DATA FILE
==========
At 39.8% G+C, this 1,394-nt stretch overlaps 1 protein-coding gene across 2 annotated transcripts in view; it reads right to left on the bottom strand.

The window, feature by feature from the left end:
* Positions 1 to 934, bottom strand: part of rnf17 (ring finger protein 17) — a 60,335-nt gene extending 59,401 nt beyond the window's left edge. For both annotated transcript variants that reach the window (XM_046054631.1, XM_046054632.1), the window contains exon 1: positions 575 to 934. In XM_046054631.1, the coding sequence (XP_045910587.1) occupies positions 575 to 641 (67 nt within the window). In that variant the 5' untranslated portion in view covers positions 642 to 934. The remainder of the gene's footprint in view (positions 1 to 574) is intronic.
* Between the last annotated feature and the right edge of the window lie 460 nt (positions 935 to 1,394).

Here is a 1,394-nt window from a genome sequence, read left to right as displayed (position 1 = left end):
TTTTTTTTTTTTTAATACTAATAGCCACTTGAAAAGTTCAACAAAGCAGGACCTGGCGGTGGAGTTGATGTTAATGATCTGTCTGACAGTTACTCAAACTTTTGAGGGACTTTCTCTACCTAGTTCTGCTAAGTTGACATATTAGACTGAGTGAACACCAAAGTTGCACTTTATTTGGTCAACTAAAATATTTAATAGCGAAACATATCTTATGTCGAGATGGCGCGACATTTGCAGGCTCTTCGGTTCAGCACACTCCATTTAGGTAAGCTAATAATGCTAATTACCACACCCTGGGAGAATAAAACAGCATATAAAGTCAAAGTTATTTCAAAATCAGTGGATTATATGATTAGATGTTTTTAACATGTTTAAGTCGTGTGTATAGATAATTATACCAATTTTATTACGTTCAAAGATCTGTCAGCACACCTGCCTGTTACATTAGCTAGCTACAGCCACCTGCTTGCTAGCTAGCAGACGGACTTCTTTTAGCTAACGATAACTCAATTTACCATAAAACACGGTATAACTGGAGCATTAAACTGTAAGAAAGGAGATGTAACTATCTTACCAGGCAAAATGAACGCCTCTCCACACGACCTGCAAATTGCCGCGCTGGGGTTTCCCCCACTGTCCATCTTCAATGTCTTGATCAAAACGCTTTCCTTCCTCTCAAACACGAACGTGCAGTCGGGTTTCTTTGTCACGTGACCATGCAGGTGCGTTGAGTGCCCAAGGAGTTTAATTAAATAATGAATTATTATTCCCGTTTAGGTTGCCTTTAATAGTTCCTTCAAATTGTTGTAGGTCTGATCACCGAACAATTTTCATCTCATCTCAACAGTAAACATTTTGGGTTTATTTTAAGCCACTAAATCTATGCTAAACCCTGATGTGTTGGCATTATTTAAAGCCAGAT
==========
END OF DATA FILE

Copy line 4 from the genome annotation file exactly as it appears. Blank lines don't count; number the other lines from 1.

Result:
* Between the last annotated feature and the right edge of the window lie 460 nt (positions 935 to 1,394).